The dining room, a well preserved throwback to the building's 1927 roots, strikes me as a little off. Sure, it exudes a sense of occasion, but then again, it should, seeing as how it inhabits the nexus of history, gentility and wealth known as the 510 Groveland apartment building. But there's a disconnect between the kitchen's thrill-a-minute workmanship and the less-than-energetic atmosphere.
Maybe it's the monochromatic, too-dim lighting. Or the notable lack of fresh flowers, or any vibrant color, for that matter. It's the dining-out equivalent of the Oscar telecast: a big deal, yet dully predictable.
Fortunately, the similarly scaled and vastly more comfortable lounge is everything the dining room could and probably should be. Its offhand blend of patrician-meets-Pottery Barn makes for what is easily one of the state's most appealing dining-and-drinking environments. It doesn't hurt that it's also the native habitat of the state's master of modern mixology, bartender Johnny Michaels. The playful and not-expensive bar-snacks fare (don't miss the tuna tartare crostini, the lamb burgers or the decadent ham-truffle crêpe) is equally impressive.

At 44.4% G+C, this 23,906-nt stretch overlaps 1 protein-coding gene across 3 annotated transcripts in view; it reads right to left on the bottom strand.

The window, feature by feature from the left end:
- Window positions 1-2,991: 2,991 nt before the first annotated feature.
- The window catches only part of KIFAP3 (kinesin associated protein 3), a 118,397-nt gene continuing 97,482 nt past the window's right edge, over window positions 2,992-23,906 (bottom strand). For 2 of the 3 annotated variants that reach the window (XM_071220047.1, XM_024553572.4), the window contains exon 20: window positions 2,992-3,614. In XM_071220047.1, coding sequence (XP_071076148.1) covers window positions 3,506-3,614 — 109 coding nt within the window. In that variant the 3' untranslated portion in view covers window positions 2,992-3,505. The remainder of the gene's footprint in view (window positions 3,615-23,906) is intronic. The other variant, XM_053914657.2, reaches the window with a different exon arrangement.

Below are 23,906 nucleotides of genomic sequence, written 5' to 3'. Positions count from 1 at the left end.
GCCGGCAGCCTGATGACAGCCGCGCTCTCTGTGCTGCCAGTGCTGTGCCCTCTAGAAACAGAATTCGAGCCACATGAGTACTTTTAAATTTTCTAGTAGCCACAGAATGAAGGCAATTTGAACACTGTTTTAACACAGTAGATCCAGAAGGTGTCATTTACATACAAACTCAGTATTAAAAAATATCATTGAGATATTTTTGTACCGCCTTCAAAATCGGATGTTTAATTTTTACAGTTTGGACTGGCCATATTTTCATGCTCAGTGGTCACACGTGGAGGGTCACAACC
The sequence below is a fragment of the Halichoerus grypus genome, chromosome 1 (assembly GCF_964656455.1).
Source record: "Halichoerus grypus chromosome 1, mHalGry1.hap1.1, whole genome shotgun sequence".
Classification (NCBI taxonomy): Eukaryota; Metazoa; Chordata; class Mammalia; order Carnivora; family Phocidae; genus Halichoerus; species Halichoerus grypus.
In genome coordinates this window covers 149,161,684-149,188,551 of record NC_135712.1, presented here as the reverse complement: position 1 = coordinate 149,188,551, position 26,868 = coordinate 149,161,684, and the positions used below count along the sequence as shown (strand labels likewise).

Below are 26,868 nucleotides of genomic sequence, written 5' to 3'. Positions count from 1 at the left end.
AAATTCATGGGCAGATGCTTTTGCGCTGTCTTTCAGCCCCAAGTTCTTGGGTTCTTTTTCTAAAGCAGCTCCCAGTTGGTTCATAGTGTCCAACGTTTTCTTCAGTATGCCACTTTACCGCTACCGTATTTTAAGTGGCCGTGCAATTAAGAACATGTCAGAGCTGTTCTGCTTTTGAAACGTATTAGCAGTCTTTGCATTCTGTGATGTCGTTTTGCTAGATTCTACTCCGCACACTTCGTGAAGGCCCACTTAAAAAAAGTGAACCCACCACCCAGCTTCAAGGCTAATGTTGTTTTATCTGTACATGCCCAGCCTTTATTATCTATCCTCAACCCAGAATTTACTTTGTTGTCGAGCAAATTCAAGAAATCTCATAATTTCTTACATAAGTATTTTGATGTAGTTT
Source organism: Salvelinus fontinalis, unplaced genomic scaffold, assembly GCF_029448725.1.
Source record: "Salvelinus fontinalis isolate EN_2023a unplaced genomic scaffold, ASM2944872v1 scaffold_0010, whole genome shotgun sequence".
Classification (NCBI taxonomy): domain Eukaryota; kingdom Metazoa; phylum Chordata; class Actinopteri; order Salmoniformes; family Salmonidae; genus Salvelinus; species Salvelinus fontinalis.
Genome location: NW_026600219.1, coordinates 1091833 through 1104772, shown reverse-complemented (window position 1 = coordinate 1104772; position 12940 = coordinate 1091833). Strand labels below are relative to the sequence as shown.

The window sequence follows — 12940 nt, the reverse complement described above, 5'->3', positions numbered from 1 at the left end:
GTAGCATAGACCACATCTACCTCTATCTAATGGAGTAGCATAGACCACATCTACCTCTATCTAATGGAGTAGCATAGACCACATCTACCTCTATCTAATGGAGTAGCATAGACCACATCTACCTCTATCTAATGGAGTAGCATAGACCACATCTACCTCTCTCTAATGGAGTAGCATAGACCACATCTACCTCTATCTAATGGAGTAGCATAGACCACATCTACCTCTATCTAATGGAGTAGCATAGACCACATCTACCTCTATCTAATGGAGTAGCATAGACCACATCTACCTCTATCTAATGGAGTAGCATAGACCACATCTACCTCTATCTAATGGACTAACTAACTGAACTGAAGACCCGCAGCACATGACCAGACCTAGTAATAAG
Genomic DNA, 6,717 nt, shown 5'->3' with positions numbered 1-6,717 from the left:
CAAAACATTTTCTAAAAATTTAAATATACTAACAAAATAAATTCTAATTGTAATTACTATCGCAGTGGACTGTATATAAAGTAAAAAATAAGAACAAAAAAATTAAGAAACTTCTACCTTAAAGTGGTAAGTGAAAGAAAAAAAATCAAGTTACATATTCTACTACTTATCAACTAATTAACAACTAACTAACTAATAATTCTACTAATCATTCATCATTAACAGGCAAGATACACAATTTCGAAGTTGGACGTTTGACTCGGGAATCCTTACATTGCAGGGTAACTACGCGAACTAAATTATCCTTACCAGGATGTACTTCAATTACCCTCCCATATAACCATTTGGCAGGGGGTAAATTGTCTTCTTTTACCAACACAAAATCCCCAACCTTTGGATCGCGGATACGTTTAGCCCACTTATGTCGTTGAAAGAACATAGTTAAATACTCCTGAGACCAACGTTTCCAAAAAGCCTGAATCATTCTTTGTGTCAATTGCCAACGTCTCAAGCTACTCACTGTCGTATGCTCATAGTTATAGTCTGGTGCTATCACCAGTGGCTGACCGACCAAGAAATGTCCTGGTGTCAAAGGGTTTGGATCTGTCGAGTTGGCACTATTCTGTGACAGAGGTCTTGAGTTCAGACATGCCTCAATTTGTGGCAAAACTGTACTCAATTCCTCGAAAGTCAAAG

In 2005, McKee & Co. relocated the restaurant from its original Stillwater home into one of Minneapolis' prime addresses. It was a brilliant move. Now, seven years later, when civic boosters rattle off the institutions that drive the city's high livability ratings -- the Chain of Lakes, Target Field, the Guthrie Theater -- it seems to me that La Belle Vie has more than earned the right to join their ranks.